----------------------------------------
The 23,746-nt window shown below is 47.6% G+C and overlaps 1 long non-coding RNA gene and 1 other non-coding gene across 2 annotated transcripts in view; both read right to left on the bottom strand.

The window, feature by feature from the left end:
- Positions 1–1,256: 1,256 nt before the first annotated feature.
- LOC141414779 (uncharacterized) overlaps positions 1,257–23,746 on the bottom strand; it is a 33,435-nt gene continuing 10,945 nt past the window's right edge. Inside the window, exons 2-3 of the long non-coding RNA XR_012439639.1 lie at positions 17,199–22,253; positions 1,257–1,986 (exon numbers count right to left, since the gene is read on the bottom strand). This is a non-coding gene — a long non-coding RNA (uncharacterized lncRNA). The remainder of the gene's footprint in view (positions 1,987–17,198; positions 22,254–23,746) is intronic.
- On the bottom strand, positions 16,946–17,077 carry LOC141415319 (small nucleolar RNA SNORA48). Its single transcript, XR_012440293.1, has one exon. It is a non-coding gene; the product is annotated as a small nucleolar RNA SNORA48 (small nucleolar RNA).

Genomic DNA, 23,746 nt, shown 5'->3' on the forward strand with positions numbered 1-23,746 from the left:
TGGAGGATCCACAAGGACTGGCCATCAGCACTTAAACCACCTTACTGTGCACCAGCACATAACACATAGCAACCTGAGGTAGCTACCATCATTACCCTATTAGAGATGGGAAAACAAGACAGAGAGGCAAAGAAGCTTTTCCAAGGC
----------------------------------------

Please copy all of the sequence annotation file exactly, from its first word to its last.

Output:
The 23,746-nt window shown below is 47.6% G+C and overlaps 1 long non-coding RNA gene and 1 other non-coding gene across 2 annotated transcripts in view; both read right to left on the bottom strand.

The window, feature by feature from the left end:
- Positions 1–1,256: 1,256 nt before the first annotated feature.
- LOC141414779 (uncharacterized) overlaps positions 1,257–23,746 on the bottom strand; it is a 33,435-nt gene continuing 10,945 nt past the window's right edge. Inside the window, exons 2-3 of the long non-coding RNA XR_012439639.1 lie at positions 17,199–22,253; positions 1,257–1,986 (exon numbers count right to left, since the gene is read on the bottom strand). This is a non-coding gene — a long non-coding RNA (uncharacterized lncRNA). The remainder of the gene's footprint in view (positions 1,987–17,198; positions 22,254–23,746) is intronic.
- On the bottom strand, positions 16,946–17,077 carry LOC141415319 (small nucleolar RNA SNORA48). Its single transcript, XR_012440293.1, has one exon. It is a non-coding gene; the product is annotated as a small nucleolar RNA SNORA48 (small nucleolar RNA).

Genomic DNA, 23,746 nt, shown 5'->3' on the forward strand with positions numbered 1-23,746 from the left:
TGGAGGATCCACAAGGACTGGCCATCAGCACTTAAACCACCTTACTGTGCACCAGCACATAACACATAGCAACCTGAGGTAGCTACCATCATTACCCTATTAGAGATGGGAAAACAAGACAGAGAGGCAAAGAAGCTTTTCCAAGGC